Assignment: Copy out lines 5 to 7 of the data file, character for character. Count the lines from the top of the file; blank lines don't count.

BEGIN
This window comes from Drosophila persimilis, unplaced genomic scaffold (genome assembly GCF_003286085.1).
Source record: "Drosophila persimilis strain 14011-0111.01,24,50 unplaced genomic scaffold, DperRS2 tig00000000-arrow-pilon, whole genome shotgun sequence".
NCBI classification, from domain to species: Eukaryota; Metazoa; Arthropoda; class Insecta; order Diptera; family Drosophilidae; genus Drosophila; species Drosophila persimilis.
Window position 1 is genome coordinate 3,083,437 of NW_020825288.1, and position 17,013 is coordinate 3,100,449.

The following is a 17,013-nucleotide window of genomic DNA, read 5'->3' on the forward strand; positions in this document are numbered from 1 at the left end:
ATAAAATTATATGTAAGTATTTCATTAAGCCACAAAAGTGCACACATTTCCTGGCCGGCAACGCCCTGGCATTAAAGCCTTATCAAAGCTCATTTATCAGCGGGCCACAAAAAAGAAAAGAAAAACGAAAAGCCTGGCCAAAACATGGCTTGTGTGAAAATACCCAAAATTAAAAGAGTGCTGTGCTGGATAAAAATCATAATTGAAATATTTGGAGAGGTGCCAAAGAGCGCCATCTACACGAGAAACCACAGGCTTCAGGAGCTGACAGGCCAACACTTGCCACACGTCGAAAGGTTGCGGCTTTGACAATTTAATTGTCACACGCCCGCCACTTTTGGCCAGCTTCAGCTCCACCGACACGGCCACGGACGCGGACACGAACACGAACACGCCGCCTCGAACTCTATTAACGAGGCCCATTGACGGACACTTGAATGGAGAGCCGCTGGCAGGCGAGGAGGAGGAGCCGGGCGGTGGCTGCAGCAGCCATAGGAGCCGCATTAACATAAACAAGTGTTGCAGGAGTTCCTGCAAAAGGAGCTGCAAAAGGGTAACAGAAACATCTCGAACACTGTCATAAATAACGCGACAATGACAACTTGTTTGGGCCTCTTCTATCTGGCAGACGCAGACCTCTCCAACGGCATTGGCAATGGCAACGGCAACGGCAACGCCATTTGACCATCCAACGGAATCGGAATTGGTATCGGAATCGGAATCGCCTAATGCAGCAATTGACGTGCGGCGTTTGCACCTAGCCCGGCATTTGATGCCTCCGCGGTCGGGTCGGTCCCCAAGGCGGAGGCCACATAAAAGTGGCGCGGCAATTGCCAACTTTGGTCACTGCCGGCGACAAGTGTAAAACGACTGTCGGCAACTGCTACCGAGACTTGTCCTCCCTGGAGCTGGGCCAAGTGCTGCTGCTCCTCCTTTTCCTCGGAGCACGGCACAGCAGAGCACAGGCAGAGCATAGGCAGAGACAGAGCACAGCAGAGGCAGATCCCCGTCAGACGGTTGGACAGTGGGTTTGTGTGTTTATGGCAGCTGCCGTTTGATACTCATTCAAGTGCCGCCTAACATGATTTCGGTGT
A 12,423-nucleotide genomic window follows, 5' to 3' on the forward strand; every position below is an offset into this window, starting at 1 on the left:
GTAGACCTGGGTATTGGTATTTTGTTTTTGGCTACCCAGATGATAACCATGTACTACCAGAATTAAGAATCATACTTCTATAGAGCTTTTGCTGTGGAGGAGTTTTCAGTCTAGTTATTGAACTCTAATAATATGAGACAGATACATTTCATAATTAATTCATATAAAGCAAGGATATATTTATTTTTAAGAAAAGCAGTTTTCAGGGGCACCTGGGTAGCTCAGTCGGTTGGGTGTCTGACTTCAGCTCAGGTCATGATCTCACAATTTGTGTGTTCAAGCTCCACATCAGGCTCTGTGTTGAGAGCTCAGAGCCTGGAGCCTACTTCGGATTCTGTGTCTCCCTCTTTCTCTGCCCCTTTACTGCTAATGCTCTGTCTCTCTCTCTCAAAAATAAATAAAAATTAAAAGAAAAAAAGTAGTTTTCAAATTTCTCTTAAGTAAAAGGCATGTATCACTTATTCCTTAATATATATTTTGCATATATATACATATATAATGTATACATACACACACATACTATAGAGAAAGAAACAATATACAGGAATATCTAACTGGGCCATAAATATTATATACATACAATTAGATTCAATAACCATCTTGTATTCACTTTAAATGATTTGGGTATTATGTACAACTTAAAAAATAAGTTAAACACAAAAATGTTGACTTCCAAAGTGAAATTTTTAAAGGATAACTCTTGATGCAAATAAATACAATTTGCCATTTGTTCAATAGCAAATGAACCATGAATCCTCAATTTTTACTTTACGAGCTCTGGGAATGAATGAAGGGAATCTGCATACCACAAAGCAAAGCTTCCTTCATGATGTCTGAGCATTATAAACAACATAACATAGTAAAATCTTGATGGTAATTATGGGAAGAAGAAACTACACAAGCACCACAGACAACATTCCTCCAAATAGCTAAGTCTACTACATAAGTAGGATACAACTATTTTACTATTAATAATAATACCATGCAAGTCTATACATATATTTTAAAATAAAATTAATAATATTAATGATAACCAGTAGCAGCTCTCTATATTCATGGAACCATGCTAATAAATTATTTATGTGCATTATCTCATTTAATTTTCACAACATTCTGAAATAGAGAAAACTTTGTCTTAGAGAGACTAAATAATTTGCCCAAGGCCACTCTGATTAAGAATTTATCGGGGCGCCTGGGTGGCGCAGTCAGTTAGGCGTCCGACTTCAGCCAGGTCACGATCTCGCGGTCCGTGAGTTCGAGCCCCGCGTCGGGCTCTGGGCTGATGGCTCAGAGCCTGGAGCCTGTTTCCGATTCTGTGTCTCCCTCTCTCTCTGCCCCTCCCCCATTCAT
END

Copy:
The following is a 17,013-nucleotide window of genomic DNA, read 5'->3' on the forward strand; positions in this document are numbered from 1 at the left end:
ATAAAATTATATGTAAGTATTTCATTAAGCCACAAAAGTGCACACATTTCCTGGCCGGCAACGCCCTGGCATTAAAGCCTTATCAAAGCTCATTTATCAGCGGGCCACAAAAAAGAAAAGAAAAACGAAAAGCCTGGCCAAAACATGGCTTGTGTGAAAATACCCAAAATTAAAAGAGTGCTGTGCTGGATAAAAATCATAATTGAAATATTTGGAGAGGTGCCAAAGAGCGCCATCTACACGAGAAACCACAGGCTTCAGGAGCTGACAGGCCAACACTTGCCACACGTCGAAAGGTTGCGGCTTTGACAATTTAATTGTCACACGCCCGCCACTTTTGGCCAGCTTCAGCTCCACCGACACGGCCACGGACGCGGACACGAACACGAACACGCCGCCTCGAACTCTATTAACGAGGCCCATTGACGGACACTTGAATGGAGAGCCGCTGGCAGGCGAGGAGGAGGAGCCGGGCGGTGGCTGCAGCAGCCATAGGAGCCGCATTAACATAAACAAGTGTTGCAGGAGTTCCTGCAAAAGGAGCTGCAAAAGGGTAACAGAAACATCTCGAACACTGTCATAAATAACGCGACAATGACAACTTGTTTGGGCCTCTTCTATCTGGCAGACGCAGACCTCTCCAACGGCATTGGCAATGGCAACGGCAACGGCAACGCCATTTGACCATCCAACGGAATCGGAATTGGTATCGGAATCGGAATCGCCTAATGCAGCAATTGACGTGCGGCGTTTGCACCTAGCCCGGCATTTGATGCCTCCGCGGTCGGGTCGGTCCCCAAGGCGGAGGCCACATAAAAGTGGCGCGGCAATTGCCAACTTTGGTCACTGCCGGCGACAAGTGTAAAACGACTGTCGGCAACTGCTACCGAGACTTGTCCTCCCTGGAGCTGGGCCAAGTGCTGCTGCTCCTCCTTTTCCTCGGAGCACGGCACAGCAGAGCACAGGCAGAGCATAGGCAGAGACAGAGCACAGCAGAGGCAGATCCCCGTCAGACGGTTGGACAGTGGGTTTGTGTGTTTATGGCAGCTGCCGTTTGATACTCATTCAAGTGCCGCCTAACATGATTTCGGTGT
A 12,423-nucleotide genomic window follows, 5' to 3' on the forward strand; every position below is an offset into this window, starting at 1 on the left: